Immediately upon clicking the ‘Play’ button, Do Not Track let’s me it knows where I live and that it’s a nice day outside. Hunched over my laptop in my office chair, my body straightens, an unbidden eye glancing out the window. Creator of this seven-part web documentary on data mining, Brett Gaylor, narrates the invasion of your privacy throughout—very effectively making you grateful for the fact that, at the very least, advertising companies don’t do voice-overs while mercilessly tracking your every online movement.
“The hope is that the audience realizes that they are implicated in this discussion,” Brett says about the personalization of the documentary. “That this is not abstract—it’s about you.”
For Brett, online web practices have always been tangible and personal, because it’s what his career revolved around. After working at the Mozilla Foundation, a non-profit which provides the Firefox browser service, he witnessed the pervasiveness of internet privacy issues first-hand. “The Mozilla Foundation was probably the largest group of Internet do-gooders you can imagine,” Brett says. “My job was running a program around web literacy, making sure that everyone had the ability to create the web and not consume it. Yet even this group relied heavily on revenues from Google, whose revenues were overwhelmingly drawn from advertising that relied on collecting data from users.”
During his time at Mozilla, the Snowden controversy hit critical mass, uncovering how the NSA used these same exact structures to execute mass surveillance over the entire planet. “As someone who’d spent an entire career encouraging people to use the Internet, I started thinking it was time to take a critical look at where the Internet was headed.”
In the first two episodes of Do Not Track, viewers input some quick information about their online habits, like the sites they frequent most for entertainment and news. In the process, Do Not Track reveals the personalized web of digital spying you are caught in everyday with little to no consideration. To an extent, the offhanded way the documentary collects this information from you is in itself a satirization of our unconscious sharing practices. It’s a mirror, a reflection of our willingness to participate—no questions asked—in something of far-reaching implications that we neither understand nor control.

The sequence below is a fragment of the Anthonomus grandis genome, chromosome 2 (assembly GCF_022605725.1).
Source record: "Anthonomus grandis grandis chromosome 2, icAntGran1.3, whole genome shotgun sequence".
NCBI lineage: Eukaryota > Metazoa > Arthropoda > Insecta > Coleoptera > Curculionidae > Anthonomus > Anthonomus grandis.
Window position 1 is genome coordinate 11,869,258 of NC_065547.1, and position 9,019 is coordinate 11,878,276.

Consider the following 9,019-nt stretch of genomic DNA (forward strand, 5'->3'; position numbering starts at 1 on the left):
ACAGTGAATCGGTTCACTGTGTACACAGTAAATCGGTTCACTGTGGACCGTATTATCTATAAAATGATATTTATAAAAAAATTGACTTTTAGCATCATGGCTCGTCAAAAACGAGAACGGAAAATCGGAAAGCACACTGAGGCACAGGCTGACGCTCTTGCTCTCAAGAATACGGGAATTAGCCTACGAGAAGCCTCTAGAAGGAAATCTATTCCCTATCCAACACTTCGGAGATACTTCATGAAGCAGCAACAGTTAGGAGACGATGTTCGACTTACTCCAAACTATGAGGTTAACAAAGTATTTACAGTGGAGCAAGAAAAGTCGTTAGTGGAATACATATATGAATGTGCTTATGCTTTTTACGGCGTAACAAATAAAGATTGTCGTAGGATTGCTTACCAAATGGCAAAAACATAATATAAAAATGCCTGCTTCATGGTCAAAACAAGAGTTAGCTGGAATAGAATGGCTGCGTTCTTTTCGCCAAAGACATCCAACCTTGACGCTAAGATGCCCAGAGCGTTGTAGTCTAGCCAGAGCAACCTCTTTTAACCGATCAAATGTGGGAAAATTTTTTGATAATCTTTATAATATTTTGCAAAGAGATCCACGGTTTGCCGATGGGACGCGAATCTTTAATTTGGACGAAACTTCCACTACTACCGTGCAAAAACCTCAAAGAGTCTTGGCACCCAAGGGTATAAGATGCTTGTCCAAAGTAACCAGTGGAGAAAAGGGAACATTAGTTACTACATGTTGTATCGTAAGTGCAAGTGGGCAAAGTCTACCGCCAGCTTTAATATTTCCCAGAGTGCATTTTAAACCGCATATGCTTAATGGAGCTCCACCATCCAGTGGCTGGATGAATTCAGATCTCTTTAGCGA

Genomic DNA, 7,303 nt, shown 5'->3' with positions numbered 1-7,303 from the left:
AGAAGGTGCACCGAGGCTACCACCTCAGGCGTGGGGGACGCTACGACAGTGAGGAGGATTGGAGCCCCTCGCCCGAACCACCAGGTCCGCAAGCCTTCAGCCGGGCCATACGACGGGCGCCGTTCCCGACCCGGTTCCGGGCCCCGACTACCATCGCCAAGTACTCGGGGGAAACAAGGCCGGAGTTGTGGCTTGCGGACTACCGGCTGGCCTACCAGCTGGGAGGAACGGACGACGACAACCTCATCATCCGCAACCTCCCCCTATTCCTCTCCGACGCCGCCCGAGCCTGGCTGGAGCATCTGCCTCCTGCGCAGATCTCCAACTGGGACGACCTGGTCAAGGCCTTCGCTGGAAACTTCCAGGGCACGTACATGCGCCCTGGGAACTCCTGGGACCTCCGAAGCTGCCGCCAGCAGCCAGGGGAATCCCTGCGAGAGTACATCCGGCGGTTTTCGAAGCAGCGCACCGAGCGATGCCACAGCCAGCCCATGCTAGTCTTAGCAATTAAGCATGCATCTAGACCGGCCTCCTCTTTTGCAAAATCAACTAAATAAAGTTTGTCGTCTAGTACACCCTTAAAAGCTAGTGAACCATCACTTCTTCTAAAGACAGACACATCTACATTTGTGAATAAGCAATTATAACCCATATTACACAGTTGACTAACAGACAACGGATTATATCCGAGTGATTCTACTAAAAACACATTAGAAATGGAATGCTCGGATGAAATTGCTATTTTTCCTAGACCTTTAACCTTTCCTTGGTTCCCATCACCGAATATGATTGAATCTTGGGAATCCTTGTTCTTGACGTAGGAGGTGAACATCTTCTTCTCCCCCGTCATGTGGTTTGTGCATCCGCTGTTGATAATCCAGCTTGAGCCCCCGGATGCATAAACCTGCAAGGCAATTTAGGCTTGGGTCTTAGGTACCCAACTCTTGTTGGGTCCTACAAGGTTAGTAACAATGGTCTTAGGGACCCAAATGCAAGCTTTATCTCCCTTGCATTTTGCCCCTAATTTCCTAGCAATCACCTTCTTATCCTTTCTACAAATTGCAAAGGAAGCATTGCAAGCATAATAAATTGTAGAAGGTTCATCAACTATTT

After revealing the meaning behind the word “cookies” and all those cutesy pop-up warnings with Cookie Monster on them, Do Not Track makes another salient point. Though the law may (sometimes) requires websites to tell you that they’re collecting more information on your habits than your own mother knows, nothing stops them from re-branding this dubious ethical practice with benign images that tell the viewer “Don’t think too much about it! Just look at this adorable Cookie Monster and click yes.” Oddly, though you can consent to data-mining practices by clicking the “OK” button in these pop-up warnings, there is never a “DO NOT TRACK” option allowing you to refuse.